Will you get dressed in a costume today? Will trick-or-treaters ring your doorbell later in the evening than you’d like? Will there be sweet first-timer kiddos accompanied by parents out in the neighborhood simultaneously thrilled and overwhelmed?
Here we are at the official beginning of the holiday season.
Holidays can be difficult for some seniors. It’s often a time when family is far away or perhaps financial limitations zap some of the seasonal enjoyment. Sometimes we’re lonely, feeling left out, or even, bah humbug, cranky about all disruptive aspects of the season.
Some seniors look forward to the holidays and truly enjoy increased comradery and special events and gatherings.
How do you feel about the holidays? What do they mean to you? How have your feelings changed as you’ve aged? Do you strap in and grit your teeth until they’re over or do you welcome the increased spiritual awareness?
Either way, here we are!
Personally, I land somewhere in the middle of holiday enthusiasm. As an introvert, I’m easily overwhelmed feeling the pressure to engage more. At the same time, I do enjoy all the decorations, the music, delicious seasonal foods, and increased fellowship.
There is one tactic that I drag out and dust off at this time of year. I try to do it all year long, but it seems to spark the greatest joy during this time. It’s a bonus that it benefits not only me but others as well.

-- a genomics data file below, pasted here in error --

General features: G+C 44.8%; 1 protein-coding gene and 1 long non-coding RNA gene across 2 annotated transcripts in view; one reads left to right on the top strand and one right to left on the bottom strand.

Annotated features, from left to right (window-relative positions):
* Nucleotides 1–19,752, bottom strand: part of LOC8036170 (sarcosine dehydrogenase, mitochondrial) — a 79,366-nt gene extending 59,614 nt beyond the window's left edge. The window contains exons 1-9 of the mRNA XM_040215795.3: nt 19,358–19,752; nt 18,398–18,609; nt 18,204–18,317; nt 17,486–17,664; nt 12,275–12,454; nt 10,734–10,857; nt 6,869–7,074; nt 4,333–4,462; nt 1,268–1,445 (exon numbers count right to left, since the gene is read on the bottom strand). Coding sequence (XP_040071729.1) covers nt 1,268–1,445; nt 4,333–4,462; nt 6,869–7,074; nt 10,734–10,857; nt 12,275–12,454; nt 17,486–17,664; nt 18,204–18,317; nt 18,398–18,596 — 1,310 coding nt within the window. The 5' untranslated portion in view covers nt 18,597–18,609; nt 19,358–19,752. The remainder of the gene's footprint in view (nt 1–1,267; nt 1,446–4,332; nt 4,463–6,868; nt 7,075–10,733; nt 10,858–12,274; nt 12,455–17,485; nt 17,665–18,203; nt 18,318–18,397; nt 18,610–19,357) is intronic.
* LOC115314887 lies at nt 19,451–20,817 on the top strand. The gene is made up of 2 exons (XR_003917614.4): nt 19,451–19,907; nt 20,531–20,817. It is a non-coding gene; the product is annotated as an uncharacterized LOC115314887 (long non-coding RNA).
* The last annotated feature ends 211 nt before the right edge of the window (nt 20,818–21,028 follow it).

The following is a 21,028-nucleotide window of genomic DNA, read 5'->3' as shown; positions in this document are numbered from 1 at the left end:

That thing is giving or doing something for someone else.
What can I do for someone else that would be well received, appreciated, and might even create a situation that gets paid forward thus expanding my little efforts?
Lots of times who the giver is remains a mystery, thus turning any situation into a random act of kindness. And who doesn’t love a sweet surprise. It could be a small bouquet of holiday foliage or a homemade goodie shared amongst friends. It could be an invitation to a home cooked meal, or hosting a small cocktail hour. What you give or what you do doesn’t have to be a big thing.
Think of who you’d like to share with and then plan the perfect gift or small event that would make their holiday season more memorable.
Our seasonal celebrations may look different because we’re older. It may be that we make them smaller and more personal, which is nonetheless just as fun. Don’t curtail holiday activities, just make them different, make them work for you and those you love.
Brighten someone else’s holiday. I guarantee the benefits you gain from your efforts will be magnified and returned to you.